Automatic Zoom: The history will automatically focus on the value range observed in the presented 30 seconds. The curve will always be magnified to make the graph cover a certain area. In the mode Scale to peak since start, the curve will be magnified to a degree that the maximum of the curve will match the maximum of values System Monitor has observed so far. This is the “most honest” mode of operation: If the monitored values have found their level after some time, the peak in the graph will match the peak performance the monitored interface can provide. Small data transfer rates, however, can become invisible because they might be so small compared to the peak value that they can no longer be represented graphically. The alternative is the setting Magnify displayed interval. Here, the zoom factor will be tuned each second, attempting to always make the smallest details found in the last 30 seconds visible. However, the magnification can now switch back and forth unpredictably, with small changes leading to an exaggerated impression. Both settings have their advantages and disadvantages.
Especially when a network interface is connected to a wide area network, it can be desired to measure current data transfer rates not in bytes, but as bits, matching conventions which are typically used in telecommunications and signal processing. If you like to enable this feature, set a check mark at Show current readings as bits instead of bytes.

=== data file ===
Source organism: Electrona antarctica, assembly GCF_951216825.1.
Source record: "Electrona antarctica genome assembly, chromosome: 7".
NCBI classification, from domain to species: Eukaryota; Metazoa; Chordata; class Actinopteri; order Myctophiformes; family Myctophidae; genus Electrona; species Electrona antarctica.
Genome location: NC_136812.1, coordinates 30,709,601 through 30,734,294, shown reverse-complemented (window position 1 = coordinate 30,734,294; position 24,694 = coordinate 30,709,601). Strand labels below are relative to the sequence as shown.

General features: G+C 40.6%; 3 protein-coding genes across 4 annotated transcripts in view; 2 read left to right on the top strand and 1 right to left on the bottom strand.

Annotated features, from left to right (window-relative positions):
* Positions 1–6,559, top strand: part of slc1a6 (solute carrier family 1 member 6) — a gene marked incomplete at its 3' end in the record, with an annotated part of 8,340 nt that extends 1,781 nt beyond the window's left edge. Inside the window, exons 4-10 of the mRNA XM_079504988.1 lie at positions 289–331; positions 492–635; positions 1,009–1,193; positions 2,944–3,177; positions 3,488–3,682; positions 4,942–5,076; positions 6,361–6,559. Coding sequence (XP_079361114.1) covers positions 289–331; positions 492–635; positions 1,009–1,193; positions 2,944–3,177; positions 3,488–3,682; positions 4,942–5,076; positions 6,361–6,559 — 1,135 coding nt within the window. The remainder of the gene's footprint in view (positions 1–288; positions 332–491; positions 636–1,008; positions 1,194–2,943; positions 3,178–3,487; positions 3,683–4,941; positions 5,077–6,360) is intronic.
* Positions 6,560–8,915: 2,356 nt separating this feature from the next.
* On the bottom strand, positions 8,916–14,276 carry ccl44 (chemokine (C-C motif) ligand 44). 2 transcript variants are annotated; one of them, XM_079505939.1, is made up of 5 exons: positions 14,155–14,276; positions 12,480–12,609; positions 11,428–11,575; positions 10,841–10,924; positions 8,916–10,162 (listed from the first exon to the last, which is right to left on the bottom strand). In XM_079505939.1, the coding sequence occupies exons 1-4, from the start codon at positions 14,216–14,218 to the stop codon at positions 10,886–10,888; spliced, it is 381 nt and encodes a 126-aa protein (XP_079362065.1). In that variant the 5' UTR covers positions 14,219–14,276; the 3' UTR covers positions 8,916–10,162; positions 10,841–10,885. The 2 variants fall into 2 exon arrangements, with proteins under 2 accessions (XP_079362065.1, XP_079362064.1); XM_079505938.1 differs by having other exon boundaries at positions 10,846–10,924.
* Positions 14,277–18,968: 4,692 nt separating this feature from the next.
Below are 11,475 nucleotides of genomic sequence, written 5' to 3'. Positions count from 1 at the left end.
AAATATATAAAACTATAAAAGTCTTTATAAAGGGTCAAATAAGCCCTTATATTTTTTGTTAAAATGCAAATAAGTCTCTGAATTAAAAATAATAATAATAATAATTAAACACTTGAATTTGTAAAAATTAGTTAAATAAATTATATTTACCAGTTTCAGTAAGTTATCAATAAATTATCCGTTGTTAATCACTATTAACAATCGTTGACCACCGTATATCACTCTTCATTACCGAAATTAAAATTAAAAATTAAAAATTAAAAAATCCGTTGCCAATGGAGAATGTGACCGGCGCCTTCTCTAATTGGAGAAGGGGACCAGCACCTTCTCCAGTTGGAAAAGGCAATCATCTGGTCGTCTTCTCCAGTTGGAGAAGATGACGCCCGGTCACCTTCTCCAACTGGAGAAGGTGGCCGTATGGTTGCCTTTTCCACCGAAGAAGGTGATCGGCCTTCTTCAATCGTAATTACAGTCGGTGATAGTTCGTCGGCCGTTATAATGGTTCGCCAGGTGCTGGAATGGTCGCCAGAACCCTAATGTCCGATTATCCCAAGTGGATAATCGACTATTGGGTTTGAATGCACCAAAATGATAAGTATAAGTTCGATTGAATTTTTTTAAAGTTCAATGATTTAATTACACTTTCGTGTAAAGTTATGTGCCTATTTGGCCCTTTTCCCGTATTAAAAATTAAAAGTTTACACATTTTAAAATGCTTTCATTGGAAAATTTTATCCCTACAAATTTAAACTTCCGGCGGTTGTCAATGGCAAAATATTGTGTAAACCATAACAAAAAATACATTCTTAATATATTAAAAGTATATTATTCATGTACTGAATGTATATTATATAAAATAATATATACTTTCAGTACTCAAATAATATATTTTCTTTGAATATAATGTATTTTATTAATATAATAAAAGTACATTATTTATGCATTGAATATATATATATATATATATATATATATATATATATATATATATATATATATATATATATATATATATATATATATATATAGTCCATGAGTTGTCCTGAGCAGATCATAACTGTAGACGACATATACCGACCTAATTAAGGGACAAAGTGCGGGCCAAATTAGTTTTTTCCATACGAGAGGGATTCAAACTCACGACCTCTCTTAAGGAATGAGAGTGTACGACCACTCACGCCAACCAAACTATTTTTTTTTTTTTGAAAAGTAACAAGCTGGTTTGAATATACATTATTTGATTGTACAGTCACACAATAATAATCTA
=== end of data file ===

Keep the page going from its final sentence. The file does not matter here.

This selection takes effect both for the displays in the menu bar and in the menu itself. It does not take effect for specifications of accumulated values, however.
The table Include the following interfaces allows you to control which network interfaces should be monitored by the app and which shouldn’t. Set a check mark next to each interface which should be monitored and remove the check marks for interfaces where no monitoring should be performed. The selection can also be applied to all entries automatically, using the buttons All or None. The lines in the table can be dragged to a different sort order if desired. This order will then be used for the corresponding sections in the menu.
The interface currently connected to the Internet plays a special role: It will always be included, no matter which selection of interfaces you have chosen. If you like to monitor the Internet interface only, it won’t be necessary to set any check mark in the table. This feature is useful if you are traveling with a portable computer where the Internet connection is constantly changing, e.g. if you are connected via Airport initially, then switch to a dial-in connection via a UMTS stick or the modem function of an iPhone. System Monitor automatically adapts to your network environment.
In private networks, IPv4 network addresses not suitable for use on the Internet are being used very often. A device of the private network, specially equipped to provide this service, e.g. a home router, uses the feature Network Address Translation (NAT) or IP Masquerading to map such a private network address to a public address valid for the Internet. This means your IPv4 address in the Wide Area Network (WAN) can be different from the address of your active network interface.
In case you are using modern IPv6 technology, which no longer requires this mapping, each network interface usually has multiple IPv6 addresses for different purposes. For privacy reasons, only one of these addresses, which change in regular intervals, is used to send requests to the Internet.
For these reasons, it can be interesting to known which IPv4 and IPv6 addresses your computer is currently using to communicate with the Internet.
If desired, System Monitor can determine these WAN addresses. If this feature is enabled, the addresses will be shown in the menu of the network section. To install this, please use the section Preferences > General Settings.
If you are using an HTTP proxy server, System Monitor will show the addresses of that server.